Holder rips House Intel Republicans for ending probe: 'Politics beat a desire for the truth'

Holder rips House Intel Republicans for ending probe: 'Politics beat a desire for the truth'
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Former Attorney General Eric HolderEric Himpton HolderThe Hill's Morning Report — Trump, Putin meet under cloud of Mueller’s Russia indictments Eric Holder: Calls to abolish ICE are 'a gift to Republicans' The Hill's Morning Report — Trump denigrates NATO allies, floats 4 percent solution MORE criticized Republicans on the House Intelligence Committee for deciding to end the panel’s probe into Russian election interference, declaring that “politics beat a desire for the truth.”

“Republican House [Intelligence Committee] shut down Russia probe before doing a complete job,” Holder tweeted Monday. 

"This is a coverup and a lasting stain on the reputation of what used to be a bipartisan Committee when it was run by Republican Rogers and Democrat Ruppersberger. Politics beat a desire for the truth."

Holder was referring to Rep. Dutch RuppersbergerCharles (Dutch) Albert RuppersbergerHillicon Valley: New FTC chief eyes shake up of tech regulation | Lawmakers target Google, Huawei partnership | Microsoft employees voice anger over ICE contract Lawmakers urge Google to drop partnership with Chinese phone maker Huawei Hillicon Valley: Lawmakers target Chinese tech giants | Dems move to save top cyber post | Trump gets a new CIA chief | Ryan delays election security briefing | Twitter CEO meets lawmakers MORE (D-Md.) and former Rep. Mike RogersMichael (Mike) Dennis RogersHillicon Valley: EU hits Google with record B fine | Trump tries to clarify Russia remarks | Sinclair changing deal to win over FCC | Election security bill gets traction | Robocall firm exposed voter data Former Intel panel chairman says Trump betrayed US intelligence community Trump and Putin should be talking about cyber weapons and social media instead of nuclear weapons MORE (R-Mich.), who led the House Intelligence Committee during the Obama administration. Rogers is now the director of the National Security Agency.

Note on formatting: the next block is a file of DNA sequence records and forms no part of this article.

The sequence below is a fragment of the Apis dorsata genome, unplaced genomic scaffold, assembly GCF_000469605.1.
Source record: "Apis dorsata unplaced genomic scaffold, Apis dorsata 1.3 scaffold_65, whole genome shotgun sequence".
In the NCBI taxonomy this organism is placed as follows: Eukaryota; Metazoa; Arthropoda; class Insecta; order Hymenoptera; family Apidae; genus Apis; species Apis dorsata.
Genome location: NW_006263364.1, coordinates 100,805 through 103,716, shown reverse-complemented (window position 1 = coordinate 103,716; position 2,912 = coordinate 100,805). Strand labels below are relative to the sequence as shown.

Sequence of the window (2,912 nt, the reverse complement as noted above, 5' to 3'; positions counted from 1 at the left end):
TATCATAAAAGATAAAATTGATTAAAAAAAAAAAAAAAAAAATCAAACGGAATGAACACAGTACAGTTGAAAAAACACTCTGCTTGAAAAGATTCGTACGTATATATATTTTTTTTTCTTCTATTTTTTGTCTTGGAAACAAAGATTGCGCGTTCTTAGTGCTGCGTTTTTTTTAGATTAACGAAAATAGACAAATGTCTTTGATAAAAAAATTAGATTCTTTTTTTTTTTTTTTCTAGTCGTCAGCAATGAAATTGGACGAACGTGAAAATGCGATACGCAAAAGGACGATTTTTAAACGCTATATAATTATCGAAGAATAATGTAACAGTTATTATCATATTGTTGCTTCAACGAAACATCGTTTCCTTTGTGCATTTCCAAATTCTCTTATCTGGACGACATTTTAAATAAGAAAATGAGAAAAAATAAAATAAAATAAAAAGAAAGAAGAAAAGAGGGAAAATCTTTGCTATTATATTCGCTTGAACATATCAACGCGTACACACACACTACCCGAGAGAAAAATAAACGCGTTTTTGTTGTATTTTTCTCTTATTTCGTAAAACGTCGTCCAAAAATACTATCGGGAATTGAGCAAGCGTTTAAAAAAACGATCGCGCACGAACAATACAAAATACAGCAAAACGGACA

The pair were known for running the committee in a bipartisan fashion.

Political infighting has plagued the current leadership of the Intelligence panel.

GOP and Democratic lawmakers found themselves in a fierce PR battle over a pair of memos on whether the Department of Justice had abused a surveillance program against a Trump campaign aide.

The GOP memo claimed that that evidence showed that the program was abused and that the Justice Department was biased against Trump, while the Democratic memo refuted those allegations.

Chairman Devin NunesDevin Gerald NunesRussia raises problems for GOP candidates GOP lawmaker regrets appearing on Alex Jones's radio show Freedom Caucus lawmakers call on DOJ to probe Rosenstein allegations MORE (R-Calif.) also recused himself from the probe after the House Ethics Committee began investigating whether he disclosed classified information during the process.

Republicans on the committee announced earlier Monday that they were concluding their yearlong probe into Russian election interference.

GOP lawmakers are now finalizing their report on the results of the investigation, which they say will find that there was no collusion between Russia and the Trump campaign during the 2016 presidential race.

Rep. Adam SchiffAdam Bennett SchiffDem lawmaker: Putin will take Trump's attack on Mueller probe as 'green light' to interfere in 2018 The Hill's Morning Report — Trump, Putin meet under cloud of Mueller’s Russia indictments Russians' indictment casts shadow ahead of Trump-Putin summit MORE (Calif.), the top Democrat on the committee, slammed Republicans for concluding the probe in a fiery statement.

"By ending its oversight role in the only authorized investigation in the House, the Majority has placed the interests of protecting the President over protecting the country, and history will judge its actions harshly," Schiff said.

"If the Russians do have leverage over the President of the United States, the Majority has simply decided it would rather not know."